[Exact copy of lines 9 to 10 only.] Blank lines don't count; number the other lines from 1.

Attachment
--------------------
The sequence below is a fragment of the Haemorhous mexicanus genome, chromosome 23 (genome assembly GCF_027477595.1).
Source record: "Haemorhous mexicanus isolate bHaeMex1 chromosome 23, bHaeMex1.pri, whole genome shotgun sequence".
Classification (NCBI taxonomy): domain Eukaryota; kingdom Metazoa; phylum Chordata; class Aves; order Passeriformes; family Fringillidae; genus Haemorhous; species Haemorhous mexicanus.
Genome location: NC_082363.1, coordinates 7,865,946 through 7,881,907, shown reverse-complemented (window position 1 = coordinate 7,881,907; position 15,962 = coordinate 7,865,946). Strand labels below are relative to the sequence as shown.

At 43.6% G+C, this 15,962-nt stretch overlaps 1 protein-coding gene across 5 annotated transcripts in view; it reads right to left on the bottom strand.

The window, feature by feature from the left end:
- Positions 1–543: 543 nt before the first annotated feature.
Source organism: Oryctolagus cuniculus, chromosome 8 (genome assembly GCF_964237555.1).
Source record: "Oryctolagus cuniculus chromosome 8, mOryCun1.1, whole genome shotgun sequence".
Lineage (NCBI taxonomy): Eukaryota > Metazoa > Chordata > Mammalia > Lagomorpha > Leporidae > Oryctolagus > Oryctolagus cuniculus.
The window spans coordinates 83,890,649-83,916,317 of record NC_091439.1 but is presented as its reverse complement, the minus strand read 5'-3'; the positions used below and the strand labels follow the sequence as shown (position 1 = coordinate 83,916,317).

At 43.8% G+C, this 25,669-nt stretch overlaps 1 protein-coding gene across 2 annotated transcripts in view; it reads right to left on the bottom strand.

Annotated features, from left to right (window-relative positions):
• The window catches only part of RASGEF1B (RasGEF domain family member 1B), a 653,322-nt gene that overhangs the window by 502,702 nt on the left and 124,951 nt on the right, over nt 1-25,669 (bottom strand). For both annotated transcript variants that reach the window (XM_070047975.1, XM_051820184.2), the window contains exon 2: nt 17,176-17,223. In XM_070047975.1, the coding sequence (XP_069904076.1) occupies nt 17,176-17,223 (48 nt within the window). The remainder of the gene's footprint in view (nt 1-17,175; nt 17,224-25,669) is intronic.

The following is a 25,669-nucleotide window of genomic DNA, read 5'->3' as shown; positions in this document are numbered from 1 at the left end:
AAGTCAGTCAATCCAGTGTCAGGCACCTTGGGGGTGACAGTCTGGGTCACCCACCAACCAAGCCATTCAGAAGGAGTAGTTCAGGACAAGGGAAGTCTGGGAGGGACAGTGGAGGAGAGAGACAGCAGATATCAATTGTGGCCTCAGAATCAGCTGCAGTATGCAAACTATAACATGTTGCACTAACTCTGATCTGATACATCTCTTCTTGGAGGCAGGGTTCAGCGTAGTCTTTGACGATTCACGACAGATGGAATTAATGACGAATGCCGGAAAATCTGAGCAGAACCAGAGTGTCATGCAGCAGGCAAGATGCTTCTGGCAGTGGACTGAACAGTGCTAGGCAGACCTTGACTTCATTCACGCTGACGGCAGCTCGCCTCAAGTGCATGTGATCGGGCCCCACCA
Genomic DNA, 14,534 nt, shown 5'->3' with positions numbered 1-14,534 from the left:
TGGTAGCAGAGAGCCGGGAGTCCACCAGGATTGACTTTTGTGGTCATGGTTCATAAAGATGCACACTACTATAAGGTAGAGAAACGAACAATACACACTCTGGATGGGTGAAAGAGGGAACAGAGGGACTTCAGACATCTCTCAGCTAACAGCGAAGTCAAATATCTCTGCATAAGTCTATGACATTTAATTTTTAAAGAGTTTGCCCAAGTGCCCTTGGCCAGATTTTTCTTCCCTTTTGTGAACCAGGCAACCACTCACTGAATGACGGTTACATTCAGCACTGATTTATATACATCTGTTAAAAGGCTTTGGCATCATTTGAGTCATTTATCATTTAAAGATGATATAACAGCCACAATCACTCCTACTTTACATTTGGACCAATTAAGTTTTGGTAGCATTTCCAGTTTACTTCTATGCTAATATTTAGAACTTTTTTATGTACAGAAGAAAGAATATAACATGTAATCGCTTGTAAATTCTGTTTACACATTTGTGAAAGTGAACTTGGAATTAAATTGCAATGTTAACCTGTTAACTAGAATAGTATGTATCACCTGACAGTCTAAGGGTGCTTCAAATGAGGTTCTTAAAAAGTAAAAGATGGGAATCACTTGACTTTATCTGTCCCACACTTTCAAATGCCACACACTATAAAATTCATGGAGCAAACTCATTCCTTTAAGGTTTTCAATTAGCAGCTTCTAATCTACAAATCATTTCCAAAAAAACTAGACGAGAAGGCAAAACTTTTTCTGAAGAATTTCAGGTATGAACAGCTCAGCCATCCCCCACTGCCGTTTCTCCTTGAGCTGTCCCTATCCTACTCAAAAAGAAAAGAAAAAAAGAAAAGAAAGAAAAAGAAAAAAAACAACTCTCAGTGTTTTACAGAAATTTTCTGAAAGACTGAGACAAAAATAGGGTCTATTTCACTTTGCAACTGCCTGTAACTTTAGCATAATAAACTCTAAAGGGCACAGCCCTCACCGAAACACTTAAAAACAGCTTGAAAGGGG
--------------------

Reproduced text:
Source record: "Oryctolagus cuniculus chromosome 8, mOryCun1.1, whole genome shotgun sequence".
Lineage (NCBI taxonomy): Eukaryota > Metazoa > Chordata > Mammalia > Lagomorpha > Leporidae > Oryctolagus > Oryctolagus cuniculus.